post-autistic economics review
Issue no. 21,  13 September 2003
article 2



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Capabilities: From Spinoza to Sen and Beyond*
Part II: A Spinoza-Sen Economics Research Program

Jorge Buzaglo   (formerly University of Gothenburg, presently in search of funding and affiliation)

© Copyright 2003 Jorge Buzaglo

“Part I: Spinoza’s Theory of Capabilities” appeared in the last issue


The Ethics and present-day science

The psychophysical identity theory in Spinoza’s The Ethics is particularly well adapted for the analysis of the body/mind problem in the framework of present day natural sciences. In particular, evolutionary theory finds its natural foundation in the notion of immanent causation inherent to Substance (God or Nature) ─ that which has itself as its own cause and is not produced by anything external. Particular entities are modifications or modes of the Substance, produced by one another in an infinite chain of causation. According to Henry Atlan (1998, p. 215), “[w]ith such a notion of immanent causality, Evolution can be seen as the unfolding of a dynamic system, or a process of complexification and self-organization of matter, produced as the necessary outcome of the laws of physics and chemistry. In this process, new species come into existence one after the other as effects of mutations and stabilizing conditions working as their efficient causes, whereas their particular organizations are particular instances of the whole process.”  The omniform complexity of the texture of matter/extension corresponds to the omniform complexity of the thought dimension of the Substance. To the chain of causes in the material domain corresponds an equivalent chain of causes under the attribute of thought.1 It is important to remark the absence in this conception of interaction between matter and thought; both have their own, equivalent causal structures, as they are two (different) faces of the (same) coin.  In his Ethics Spinoza writes:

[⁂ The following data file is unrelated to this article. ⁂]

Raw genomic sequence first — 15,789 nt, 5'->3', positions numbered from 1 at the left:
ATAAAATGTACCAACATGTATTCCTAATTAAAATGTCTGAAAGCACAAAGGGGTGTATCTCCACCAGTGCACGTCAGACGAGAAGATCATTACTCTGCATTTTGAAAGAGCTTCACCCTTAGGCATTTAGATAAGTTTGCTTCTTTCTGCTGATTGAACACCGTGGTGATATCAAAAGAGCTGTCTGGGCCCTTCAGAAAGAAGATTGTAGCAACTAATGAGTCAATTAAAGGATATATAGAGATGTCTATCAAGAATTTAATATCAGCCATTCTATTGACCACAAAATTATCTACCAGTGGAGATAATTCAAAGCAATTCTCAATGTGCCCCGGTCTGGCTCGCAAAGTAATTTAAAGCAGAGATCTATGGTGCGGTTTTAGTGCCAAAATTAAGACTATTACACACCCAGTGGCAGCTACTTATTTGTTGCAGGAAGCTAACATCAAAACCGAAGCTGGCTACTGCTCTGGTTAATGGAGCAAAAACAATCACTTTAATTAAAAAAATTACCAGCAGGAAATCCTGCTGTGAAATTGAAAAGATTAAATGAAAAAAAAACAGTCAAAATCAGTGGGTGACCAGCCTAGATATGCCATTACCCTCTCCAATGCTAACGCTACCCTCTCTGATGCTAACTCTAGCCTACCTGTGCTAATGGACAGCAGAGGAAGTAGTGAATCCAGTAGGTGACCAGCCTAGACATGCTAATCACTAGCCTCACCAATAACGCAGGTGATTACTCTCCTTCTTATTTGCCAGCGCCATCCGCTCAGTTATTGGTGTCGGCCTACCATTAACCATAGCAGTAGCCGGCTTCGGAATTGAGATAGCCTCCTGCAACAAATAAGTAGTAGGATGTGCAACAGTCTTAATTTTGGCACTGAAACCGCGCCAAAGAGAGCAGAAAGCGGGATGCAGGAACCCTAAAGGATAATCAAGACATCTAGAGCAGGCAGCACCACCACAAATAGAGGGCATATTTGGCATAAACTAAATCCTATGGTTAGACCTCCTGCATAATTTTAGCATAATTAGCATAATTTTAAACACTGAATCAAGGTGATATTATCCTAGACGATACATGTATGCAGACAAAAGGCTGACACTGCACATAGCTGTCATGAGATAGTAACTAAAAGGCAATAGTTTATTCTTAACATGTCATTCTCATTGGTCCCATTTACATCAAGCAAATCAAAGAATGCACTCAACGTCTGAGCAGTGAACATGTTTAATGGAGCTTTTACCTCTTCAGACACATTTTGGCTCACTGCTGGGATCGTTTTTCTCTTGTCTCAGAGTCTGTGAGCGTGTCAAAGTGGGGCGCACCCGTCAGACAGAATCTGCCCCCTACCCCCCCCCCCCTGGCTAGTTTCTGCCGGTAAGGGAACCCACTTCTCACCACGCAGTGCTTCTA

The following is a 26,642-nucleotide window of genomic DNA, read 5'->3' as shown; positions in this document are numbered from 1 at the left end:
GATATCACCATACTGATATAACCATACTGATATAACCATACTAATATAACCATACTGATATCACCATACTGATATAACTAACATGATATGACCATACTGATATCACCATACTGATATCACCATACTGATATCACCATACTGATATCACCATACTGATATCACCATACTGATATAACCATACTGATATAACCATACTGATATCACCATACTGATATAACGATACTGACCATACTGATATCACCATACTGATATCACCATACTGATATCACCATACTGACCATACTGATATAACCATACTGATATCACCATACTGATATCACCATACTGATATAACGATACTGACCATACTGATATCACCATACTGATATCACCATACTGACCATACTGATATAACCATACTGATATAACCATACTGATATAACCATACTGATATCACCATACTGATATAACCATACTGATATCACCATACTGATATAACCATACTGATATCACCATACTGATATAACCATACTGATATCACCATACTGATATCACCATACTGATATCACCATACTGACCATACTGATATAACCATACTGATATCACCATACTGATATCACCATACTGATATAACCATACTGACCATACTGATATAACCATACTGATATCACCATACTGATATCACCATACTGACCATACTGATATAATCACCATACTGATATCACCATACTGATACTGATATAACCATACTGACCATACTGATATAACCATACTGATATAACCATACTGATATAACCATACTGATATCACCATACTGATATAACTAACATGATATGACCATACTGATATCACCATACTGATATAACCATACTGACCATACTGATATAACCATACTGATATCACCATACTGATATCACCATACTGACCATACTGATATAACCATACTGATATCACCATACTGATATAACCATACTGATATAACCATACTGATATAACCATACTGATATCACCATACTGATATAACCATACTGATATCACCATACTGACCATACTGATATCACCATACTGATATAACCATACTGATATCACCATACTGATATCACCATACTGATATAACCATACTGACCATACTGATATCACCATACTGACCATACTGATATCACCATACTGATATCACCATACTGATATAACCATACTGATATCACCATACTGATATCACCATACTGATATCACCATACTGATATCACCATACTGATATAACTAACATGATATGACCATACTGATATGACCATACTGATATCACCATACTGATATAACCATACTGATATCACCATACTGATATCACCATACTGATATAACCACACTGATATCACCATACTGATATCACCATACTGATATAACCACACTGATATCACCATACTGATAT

[A] mental decision and a bodily appetite, or determined state, are simultaneous, or rather are one and the same thing, which we call decision, when it is regarded under and explained through the attribute of thought, and a conditioned state, when it is regarded under the attribute of extension, and deduced from the laws of motion and rest (3.2, Note).

Or, as emphatically stated in 3.2: Body cannot determine mind to think, neither can mind determine body to motion or rest or any state different from these, if such there be.

However, the idea that the decisions of the mind determine the actions of the body is deeply rooted in our intuitive (unreflective) view of our actions. This is due, thinks Spinoza, to the fact that, in general, we are aware of our desires and intentions, but unaware of the causes that motivate these desires and intentions (2.35, Note; 3.2, Note).2 The belief is so entrenched that it is merely at the bidding of the mind that the body performs its actions, says Spinoza (3.2, Note), that only experimental proof may eventually induce us to change our minds.